donot1For many people, the one thing they do not want to miss at Christmas is family. Getting the extended family together, remembering times and loved ones past, sharing a sumptuous feast, a few days of relaxation from the normal grind – that is what Christmas is all about. In our increasingly mobile culture, where extended families stretch all over the country and even the world, family is certainly a good thing that many do not want to miss during this season of Advent.

Ask a kid, and presents are likely the things they do not want to miss at Christmas. What would Christmas be without presents for everybody, as far as that matters? Sure, the tree is nice and all, but come on, man! It is the stuff under the tree.

For many others, even those who are not Christians, it is the “feeling” of Christmas that really matters. Lots of people who have never darkened the doorway of a church still set up a tree, put together a shopping list, maybe even sing a few carols. The “Spirit of Christmas” may be just about any spirit at all, but it does not really matter as long as there is some sense of happiness in the air.

However, I wish to offer another “don’t-miss-this” proposition for this 2015 Christmas — something that most people would seem to be missing in a world where the choices for presidents are “may the worst man or woman lose”, where senseless violence and terrorism light up our TV screens, and disease and death are at the forefront of the minds of many.

Anxiety runs high during this time of year. However, my simple suggestion to enjoy this season is four simple words, “Do not be afraid”. The gospel writer Luke uses this phrase three times in the first two chapters, each time spoken by the angel Gabriel. It functions as a kind of reassuring statement for the story that will follow (i.e. the birth, life, death and resurrection of Jesus). It is because of the newborn King that the people of Israel – and us, too – need no longer be afraid. We don’t want to miss out on family, presents, or the “feeling” of Christmas. However, Christmas is an opportunity not to miss out on being unafraid.

The fear of unanswered prayer

The first time Gabriel appears is to the old priest Zechariah, whom Luke uses as a kind of link to the Old Testament and the temple system. The angel says to the old man, “Do not be afraid because your prayers have been answered” (Luke 1:13). They were going to be answered in a personal sense because Zechariah and his wife Elizabeth were going to have a son who would become John the Baptist. Elizabeth was well past child-bearing years so this announcement was not only a joy, but a shocker. God was going to do something about the plight of his people who had lived under the shadow of fear and oppression for generations. This child would be the forerunner of Christ.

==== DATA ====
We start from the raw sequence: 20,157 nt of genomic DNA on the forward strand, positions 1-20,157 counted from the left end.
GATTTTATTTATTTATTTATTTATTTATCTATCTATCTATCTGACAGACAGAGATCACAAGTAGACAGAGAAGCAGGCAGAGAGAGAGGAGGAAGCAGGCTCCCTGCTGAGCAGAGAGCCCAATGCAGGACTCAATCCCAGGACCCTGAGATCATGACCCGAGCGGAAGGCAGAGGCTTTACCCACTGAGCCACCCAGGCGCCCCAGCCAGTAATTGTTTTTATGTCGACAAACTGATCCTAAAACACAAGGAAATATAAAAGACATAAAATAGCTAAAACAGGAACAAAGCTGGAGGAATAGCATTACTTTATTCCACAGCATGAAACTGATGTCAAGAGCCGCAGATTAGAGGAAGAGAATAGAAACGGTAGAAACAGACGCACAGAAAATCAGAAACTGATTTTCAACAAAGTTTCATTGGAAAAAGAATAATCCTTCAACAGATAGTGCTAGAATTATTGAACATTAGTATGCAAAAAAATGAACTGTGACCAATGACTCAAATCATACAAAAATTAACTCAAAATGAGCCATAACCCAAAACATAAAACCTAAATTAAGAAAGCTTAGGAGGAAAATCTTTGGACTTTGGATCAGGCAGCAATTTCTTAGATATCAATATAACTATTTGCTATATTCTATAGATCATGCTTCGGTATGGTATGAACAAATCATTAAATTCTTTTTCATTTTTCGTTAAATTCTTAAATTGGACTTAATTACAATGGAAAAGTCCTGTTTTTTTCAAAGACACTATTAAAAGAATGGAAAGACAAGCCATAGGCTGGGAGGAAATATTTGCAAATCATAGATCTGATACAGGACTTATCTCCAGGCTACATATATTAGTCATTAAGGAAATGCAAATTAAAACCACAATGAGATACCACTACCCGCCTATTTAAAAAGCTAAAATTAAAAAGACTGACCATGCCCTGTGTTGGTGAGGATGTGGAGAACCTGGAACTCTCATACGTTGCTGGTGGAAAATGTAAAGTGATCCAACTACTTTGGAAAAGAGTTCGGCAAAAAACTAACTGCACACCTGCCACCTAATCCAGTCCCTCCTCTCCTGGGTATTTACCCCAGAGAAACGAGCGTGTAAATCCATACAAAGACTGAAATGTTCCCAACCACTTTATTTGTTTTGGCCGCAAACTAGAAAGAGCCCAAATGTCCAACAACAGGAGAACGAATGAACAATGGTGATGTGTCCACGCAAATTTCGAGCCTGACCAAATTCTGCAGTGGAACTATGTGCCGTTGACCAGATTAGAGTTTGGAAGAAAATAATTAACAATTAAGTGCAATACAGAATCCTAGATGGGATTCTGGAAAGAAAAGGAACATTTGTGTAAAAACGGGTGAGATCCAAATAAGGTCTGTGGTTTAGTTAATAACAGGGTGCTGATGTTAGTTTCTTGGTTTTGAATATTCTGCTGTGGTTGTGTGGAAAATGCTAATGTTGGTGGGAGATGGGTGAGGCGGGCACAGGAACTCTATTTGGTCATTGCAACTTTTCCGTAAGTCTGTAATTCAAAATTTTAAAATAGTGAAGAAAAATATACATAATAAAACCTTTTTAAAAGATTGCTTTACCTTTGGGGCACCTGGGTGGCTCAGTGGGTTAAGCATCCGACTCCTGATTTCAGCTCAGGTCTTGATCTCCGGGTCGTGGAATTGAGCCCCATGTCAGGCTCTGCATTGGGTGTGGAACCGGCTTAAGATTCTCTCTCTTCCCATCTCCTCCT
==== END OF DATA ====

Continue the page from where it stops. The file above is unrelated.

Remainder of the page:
God’s way of answering our prayers is often by doing something beyond our hopes and expectations. Sometimes our prayers are answered in ways that we want, but more often we see God at work in giving us what we really need when we need it.

The fear of being out of God’s favor

The second time Gabriel shows up he visits Mary. He says to her, “Do not be afraid for you have found favor with God” (Luke 1:30 NIV). It was not that Mary was especially wonderful or perfect. God chose her because He chooses to favor the unlikely, the obscure, the innocent and even the mistake-prone to do his most important work. Like us, Mary is offered an opportunity. She will be blessed in bringing God into the world. However, that blessing would cost her something, as always seems to be the case.

Do not be afraid. YOU have found favor with God. That is the second message we do not want to miss over the next two weeks. God favors each of us, loves us with an everlasting love, loves us enough to come as one of us, die for us, live with us and in us. It is not favor that we can earn. It is His ultimate gift, which is far better than all the presents under our tree. We call that gift “grace” and God offers it to us lavishly.

The fear of uncertainty

The third angel announcement takes place out there in the fields beyond Bethlehem. Shepherds, who were the poorest of the poor, the church rejects, were watching over their flocks when the angel appears. Scripture declares that the angel again proclaims “Do not be afraid. I bring you good news of great joy that will be for all the people. Today in the town of David a Savior has been born to you; He is Christ the Lord. This will be a sign to you: You will find a baby wrapped in cloths and lying in a manger” (Luke 2:10-12 NIV).

Notice the angel’s song after the birth announcement of Christ: “Glory to God in the highest, and on earth peace to men on whom his favor rests” (Luke 2:14 NIV). It was an announcement of peace, not despair and definitely not fear. It is good news for everybody.

The grounds for hope on Christmas is that no matter what is going on in our lives, in Christ, God promises to set the world right once and for all. In the meantime, listen to what the angel said three times: “Do not be afraid.”

Money will come and go, yet God is still with us. Our health may fail, yet God is still with us. Our lives may be broken by sin and our past mistakes, but God is still God and that is the good news for us all. Our failures are not final, our infirmities are not ultimately fatal, and our death will not be the last word. Things always appear worse than they are and time always brings about a change. Let’s not miss out on the opportunity to be unafraid. Think of it as the perfect gift for those who think they have everything and for those who have little.

Co-Pastor Vickie and I wish a very blessed “holy day” to everyone reading this blog and a special Advent blessing to our Mt. Pleasant Worship and Outreach Center family. Enjoy this season and above all FEAR NOT! We love you all with the love of Jesus. MERRY CHRISTMAS!

Apostle Phillip A. Walker